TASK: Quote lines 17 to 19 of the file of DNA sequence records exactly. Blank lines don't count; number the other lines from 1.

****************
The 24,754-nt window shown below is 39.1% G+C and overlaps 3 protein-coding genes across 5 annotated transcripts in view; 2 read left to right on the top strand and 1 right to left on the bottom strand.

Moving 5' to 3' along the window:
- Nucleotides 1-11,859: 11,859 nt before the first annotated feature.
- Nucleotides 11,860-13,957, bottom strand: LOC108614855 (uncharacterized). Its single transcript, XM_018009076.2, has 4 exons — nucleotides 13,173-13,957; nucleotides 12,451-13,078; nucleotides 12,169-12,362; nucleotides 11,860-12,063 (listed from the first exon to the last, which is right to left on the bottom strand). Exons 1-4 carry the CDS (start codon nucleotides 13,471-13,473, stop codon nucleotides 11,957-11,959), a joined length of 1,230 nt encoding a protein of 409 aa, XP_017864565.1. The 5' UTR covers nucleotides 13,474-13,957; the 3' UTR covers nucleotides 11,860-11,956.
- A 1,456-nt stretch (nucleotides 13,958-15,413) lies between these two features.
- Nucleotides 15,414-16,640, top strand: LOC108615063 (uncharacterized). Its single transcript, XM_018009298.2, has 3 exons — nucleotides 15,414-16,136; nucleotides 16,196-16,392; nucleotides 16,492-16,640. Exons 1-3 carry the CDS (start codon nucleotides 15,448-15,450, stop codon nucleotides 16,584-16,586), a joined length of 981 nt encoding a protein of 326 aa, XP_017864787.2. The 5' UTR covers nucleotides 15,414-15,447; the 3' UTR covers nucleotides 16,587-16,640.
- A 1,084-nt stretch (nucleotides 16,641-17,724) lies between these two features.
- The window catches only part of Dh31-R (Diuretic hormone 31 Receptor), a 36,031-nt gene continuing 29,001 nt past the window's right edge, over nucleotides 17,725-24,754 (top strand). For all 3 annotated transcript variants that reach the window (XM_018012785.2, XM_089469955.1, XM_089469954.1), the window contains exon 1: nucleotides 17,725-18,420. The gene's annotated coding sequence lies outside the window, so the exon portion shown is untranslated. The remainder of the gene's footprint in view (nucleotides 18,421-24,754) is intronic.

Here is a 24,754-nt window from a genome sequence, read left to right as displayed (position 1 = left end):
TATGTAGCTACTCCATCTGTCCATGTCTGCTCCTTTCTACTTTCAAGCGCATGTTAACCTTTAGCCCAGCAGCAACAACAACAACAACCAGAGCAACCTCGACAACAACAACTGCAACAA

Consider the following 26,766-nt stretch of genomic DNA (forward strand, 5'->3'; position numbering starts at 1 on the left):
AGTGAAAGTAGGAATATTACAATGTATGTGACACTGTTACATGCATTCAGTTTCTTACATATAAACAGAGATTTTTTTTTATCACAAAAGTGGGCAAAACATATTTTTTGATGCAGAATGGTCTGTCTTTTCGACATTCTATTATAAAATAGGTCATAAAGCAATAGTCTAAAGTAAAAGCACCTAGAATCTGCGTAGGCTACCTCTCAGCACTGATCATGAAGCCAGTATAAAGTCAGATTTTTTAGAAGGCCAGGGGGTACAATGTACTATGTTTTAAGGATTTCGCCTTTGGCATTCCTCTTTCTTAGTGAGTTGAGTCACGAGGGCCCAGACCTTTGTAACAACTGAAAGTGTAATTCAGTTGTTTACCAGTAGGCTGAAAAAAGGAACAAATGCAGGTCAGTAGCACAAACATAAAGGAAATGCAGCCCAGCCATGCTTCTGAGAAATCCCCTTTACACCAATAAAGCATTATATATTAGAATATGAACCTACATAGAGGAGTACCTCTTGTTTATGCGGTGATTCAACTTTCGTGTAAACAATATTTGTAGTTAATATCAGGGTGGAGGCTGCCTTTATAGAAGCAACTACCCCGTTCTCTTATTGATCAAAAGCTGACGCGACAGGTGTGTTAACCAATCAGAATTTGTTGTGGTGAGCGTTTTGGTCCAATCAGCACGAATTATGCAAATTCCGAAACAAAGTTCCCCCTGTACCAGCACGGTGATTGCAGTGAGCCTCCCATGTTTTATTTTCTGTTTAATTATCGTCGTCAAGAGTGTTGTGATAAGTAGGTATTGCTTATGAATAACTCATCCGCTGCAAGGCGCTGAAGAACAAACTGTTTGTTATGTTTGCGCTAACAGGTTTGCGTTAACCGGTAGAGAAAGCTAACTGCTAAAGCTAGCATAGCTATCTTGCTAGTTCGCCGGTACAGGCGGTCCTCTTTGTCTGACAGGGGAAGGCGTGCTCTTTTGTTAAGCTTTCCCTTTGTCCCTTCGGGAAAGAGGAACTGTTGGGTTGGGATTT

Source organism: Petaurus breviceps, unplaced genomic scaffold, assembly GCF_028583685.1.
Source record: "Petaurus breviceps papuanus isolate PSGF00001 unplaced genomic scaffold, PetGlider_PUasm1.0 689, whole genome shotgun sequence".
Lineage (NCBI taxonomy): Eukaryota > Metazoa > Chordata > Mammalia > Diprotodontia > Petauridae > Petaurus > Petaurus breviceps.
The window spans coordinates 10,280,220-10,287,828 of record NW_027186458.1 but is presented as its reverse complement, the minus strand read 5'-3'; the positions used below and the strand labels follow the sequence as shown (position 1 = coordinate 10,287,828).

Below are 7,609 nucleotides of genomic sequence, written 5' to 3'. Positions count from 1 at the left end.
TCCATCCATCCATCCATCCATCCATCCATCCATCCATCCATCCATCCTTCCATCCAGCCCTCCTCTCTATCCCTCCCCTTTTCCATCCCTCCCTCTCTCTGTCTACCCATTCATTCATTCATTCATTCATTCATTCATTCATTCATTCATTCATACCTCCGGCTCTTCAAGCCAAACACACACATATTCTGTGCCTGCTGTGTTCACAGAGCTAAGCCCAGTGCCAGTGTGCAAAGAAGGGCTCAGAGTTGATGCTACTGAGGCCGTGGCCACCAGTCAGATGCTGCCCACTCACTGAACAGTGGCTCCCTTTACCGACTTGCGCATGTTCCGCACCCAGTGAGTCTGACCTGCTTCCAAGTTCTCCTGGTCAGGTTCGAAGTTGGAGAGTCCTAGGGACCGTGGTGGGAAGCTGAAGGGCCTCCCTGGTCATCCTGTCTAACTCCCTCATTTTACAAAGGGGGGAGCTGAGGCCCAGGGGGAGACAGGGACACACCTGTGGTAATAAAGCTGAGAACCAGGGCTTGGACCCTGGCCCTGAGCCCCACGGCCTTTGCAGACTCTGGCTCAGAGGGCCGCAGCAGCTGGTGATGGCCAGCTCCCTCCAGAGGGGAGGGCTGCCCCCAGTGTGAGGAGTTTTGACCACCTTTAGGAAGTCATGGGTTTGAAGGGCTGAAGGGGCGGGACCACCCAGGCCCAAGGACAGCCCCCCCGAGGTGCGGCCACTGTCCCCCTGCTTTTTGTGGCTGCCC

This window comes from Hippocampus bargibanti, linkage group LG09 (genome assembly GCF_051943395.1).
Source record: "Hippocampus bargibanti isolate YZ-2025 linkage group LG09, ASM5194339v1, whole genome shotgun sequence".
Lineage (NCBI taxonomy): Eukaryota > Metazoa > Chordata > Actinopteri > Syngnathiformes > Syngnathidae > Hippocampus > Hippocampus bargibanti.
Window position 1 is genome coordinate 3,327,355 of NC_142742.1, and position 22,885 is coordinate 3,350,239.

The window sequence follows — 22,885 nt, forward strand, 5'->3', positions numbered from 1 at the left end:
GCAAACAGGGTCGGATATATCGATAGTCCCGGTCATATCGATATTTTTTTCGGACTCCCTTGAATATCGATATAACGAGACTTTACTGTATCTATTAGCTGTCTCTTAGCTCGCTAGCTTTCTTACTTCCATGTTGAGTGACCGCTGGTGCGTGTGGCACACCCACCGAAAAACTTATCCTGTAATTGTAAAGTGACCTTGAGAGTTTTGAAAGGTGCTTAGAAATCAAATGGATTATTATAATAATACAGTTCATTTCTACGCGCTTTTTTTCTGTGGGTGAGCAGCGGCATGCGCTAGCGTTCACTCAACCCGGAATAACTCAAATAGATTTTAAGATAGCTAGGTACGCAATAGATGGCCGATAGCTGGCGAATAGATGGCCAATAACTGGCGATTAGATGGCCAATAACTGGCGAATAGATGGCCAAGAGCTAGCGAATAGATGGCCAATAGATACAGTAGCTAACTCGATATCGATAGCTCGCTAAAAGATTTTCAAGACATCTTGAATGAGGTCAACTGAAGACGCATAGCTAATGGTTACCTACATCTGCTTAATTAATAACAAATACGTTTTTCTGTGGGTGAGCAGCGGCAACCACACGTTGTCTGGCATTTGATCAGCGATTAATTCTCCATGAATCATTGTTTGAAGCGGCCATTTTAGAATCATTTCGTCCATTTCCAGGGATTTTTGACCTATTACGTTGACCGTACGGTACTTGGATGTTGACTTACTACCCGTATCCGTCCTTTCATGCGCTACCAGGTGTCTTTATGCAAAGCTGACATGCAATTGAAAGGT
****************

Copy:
Below are 7,609 nucleotides of genomic sequence, written 5' to 3'. Positions count from 1 at the left end.
TCCATCCATCCATCCATCCATCCATCCATCCATCCATCCATCCATCCTTCCATCCAGCCCTCCTCTCTATCCCTCCCCTTTTCCATCCCTCCCTCTCTCTGTCTACCCATTCATTCATTCATTCATTCATTCATTCATTCATTCATTCATTCATACCTCCGGCTCTTCAAGCCAAACACACACATATTCTGTGCCTGCTGTGTTCACAGAGCTAAGCCCAGTGCCAGTGTGCAAAGAAGGGCTCAGAGTTGATGCTACTGAGGCCGTGGCCACCAGTCAGATGCTGCCCACTCACTGAACAGTGGCTCCCTTTACCGACTTGCGCATGTTCCGCACCCAGTGAGTCTGACCTGCTTCCAAGTTCTCCTGGTCAGGTTCGAAGTTGGAGAGTCCTAGGGACCGTGGTGGGAAGCTGAAGGGCCTCCCTGGTCATCCTGTCTAACTCCCTCATTTTACAAAGGGGGGAGCTGAGGCCCAGGGGGAGACAGGGACACACCTGTGGTAATAAAGCTGAGAACCAGGGCTTGGACCCTGGCCCTGAGCCCCACGGCCTTTGCAGACTCTGGCTCAGAGGGCCGCAGCAGCTGGTGATGGCCAGCTCCCTCCAGAGGGGAGGGCTGCCCCCAGTGTGAGGAGTTTTGACCACCTTTAGGAAGTCATGGGTTTGAAGGGCTGAAGGGGCGGGACCACCCAGGCCCAAGGACAGCCCCCCCGAGGTGCGGCCACTGTCCCCCTGCTTTTTGTGGCTGCCC

This window comes from Hippocampus bargibanti, linkage group LG09 (genome assembly GCF_051943395.1).